12. Sean, good idea (in theory?). I think one of the main problems with it is eBay itself. It has a created a culture were very few are willing to pay a 'resonable' price for anything there. Too many want something for nothing and then still complain! What an items value is and what it sells for are normally two different things unfortunately. Like most eBay sellers i only want a fair price. Experience has taught me that i very rarely get it.

  13. That is a good point, junkmale. I`ve noticed some egregious over-pricing on Ebay of Japanese stuff and I read nothing but complaints about the same thing with US stuff. I suppose my analysis is tainted by living in Japan where it is possible to score good deals sometimes!

  14. The problem with eBay is that most of the market for retro games are people who are trying to find that specific game and they price themselves for the demand. Let's say that hypothetically, I'm someone who came in possession of an SNES and want to relive my childhood by playing F-Zero. The easiest way to do so is go on eBay and look for a copy. I don't care if it's mint in box, I just want a cart that works.

    If you do an eBay search for F-Zero you'll see that the average price (including shipping) is $6-$7. Now if I'm the person in the above scenario, I'm probably going to pay the $6-$7 no matter what because there's no easy alternatives and I want to play the game.

    But stores that carry retro games can rely on the fact that a few people might come in and pick them up for no other reason but to try them or they're collectors or whatever. Maybe they went in for F-Zero but saw S.O.S next to it for a low price. I got my copy of F-Zero from a local video store for $4. Actually, it was less than that since it was a sale. But that was the price tag on it.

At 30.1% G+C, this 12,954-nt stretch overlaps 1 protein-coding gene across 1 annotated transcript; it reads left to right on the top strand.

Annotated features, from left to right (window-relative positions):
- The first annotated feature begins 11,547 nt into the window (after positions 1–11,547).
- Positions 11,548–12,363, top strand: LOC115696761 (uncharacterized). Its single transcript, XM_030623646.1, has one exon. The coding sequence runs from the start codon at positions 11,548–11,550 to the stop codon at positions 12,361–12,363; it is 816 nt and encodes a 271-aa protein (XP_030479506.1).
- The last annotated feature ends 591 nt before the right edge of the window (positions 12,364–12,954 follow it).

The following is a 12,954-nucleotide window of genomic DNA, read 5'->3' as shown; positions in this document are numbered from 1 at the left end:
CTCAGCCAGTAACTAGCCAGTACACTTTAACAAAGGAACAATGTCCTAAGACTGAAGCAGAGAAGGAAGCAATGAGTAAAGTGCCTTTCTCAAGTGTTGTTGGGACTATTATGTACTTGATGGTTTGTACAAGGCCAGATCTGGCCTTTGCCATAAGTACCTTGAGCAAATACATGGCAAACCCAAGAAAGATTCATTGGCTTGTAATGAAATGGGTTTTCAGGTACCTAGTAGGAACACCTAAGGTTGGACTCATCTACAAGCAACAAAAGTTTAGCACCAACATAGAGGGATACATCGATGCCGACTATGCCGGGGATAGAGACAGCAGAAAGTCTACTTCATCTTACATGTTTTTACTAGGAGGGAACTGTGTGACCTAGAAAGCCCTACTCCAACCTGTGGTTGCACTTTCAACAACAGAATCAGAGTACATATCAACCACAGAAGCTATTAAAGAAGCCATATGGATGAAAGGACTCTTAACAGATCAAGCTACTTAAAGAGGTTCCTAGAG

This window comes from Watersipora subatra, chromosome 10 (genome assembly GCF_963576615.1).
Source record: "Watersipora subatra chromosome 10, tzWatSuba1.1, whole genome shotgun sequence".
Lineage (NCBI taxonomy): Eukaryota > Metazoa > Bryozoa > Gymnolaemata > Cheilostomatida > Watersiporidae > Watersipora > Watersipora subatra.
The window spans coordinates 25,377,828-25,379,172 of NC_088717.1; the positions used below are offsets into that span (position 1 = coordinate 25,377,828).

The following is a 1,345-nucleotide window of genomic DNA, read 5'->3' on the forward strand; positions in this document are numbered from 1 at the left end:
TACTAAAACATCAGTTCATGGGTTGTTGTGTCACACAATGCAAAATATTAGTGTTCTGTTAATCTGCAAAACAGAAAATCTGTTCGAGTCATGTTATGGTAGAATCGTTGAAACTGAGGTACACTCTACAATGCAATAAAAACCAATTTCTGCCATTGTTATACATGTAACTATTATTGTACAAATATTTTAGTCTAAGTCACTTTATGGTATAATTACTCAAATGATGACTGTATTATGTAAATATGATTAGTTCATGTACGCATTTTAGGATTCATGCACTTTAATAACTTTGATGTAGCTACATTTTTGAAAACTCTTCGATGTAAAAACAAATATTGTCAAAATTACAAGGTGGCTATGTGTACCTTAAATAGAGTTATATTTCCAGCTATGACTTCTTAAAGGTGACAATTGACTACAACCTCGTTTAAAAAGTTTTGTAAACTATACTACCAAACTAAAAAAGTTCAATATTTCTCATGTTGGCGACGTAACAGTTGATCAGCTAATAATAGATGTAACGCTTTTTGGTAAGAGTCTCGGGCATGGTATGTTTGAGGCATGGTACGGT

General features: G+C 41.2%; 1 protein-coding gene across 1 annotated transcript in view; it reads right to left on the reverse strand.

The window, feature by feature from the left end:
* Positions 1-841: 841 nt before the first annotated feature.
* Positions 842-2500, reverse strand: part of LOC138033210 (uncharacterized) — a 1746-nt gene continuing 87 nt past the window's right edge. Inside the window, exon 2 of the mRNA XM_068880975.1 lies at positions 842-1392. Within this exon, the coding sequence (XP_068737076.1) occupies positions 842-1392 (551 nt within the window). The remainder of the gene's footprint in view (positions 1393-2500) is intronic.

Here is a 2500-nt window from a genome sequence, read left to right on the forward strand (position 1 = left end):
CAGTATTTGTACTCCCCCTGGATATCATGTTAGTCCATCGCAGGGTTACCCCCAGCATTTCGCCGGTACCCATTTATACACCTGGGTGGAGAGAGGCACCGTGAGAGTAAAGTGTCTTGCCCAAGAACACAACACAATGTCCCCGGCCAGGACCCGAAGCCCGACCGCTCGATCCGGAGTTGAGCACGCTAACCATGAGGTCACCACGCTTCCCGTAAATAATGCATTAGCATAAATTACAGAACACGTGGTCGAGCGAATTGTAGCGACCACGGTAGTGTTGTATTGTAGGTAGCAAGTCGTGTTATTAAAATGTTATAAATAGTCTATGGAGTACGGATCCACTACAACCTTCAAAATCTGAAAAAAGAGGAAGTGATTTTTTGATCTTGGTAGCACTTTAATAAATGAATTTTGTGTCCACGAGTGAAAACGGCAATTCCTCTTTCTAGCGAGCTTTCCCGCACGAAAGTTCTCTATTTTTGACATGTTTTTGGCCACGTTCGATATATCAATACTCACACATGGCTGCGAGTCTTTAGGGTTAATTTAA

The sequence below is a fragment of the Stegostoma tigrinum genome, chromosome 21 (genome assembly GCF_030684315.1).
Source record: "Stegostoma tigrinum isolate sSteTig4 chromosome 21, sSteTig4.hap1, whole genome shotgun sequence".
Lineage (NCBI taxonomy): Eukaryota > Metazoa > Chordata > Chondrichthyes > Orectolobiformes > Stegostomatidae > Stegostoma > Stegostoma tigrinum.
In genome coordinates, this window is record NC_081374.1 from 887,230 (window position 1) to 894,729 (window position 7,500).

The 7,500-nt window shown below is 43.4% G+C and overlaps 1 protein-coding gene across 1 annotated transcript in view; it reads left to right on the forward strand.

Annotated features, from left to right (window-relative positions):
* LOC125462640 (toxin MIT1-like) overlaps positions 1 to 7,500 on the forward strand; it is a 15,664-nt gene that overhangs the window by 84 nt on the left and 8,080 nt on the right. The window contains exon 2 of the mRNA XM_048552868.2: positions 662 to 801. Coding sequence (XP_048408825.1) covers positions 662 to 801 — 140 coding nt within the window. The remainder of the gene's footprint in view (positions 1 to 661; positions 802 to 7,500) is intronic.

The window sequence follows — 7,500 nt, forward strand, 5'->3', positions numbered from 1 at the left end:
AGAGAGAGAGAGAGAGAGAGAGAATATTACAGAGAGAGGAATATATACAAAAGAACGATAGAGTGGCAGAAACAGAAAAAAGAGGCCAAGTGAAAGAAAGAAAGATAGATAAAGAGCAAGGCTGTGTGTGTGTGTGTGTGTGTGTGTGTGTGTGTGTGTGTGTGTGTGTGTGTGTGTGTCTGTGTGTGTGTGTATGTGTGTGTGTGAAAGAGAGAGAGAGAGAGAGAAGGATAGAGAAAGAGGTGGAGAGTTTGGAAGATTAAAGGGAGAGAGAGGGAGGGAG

(By the way, I've moved to Kanazawa! My Famicom is sitting in the corner but I don't have a TV yet :( I haven't done a thorough search, but it appears that the Chameleon Club (used video game store) by my apartment has a nice collection of Famicom games for pretty decent prices. I got Tecmo Super Bowl for 50 yen which was so good of a deal I couldn't pass it up. On the other side of the spectrum, the Don Quixote MEGA store here had some Famicom and SuFami games in stock for whatever reason... but they were ALL 450 yen, and that included common baseball games and Mahjong games. Ridiculous).

  15. Nate - very good point there about the logic of buyers and sellers keeping prices on the high side. Actually I`ve fallen into that trap a few times myself, looking for a specific game and being willing to pay more than what it was worth just for the convenience of getting it quickly.

    That is great that you are in Kanazawa. I`Ve actually heard of Chameleon Club. We dont have any here but I`ve gotten a few old Famicom carts with their shop sticker on them.

    50 yen for Tecmo Super Bowl is a great deal, I like that game a lot (speaking of fond memories, I used to play that when I was in high school).

    And I know EXACTLY what you mean about Don Quixote, they have the same thing at their shop here except they want 498 per cart for almost nothing but Baseball, Mahjong etc. I even did a post about them a while ago:


  16. A very good point I've thought of before too. I keep telling myself that I can't spend £100+ on a copy of Radiant Silvergun, for example, but then I realise that I could buy it, play it a while, then sell it for about the same. I still haven't gotten around to buying it though :P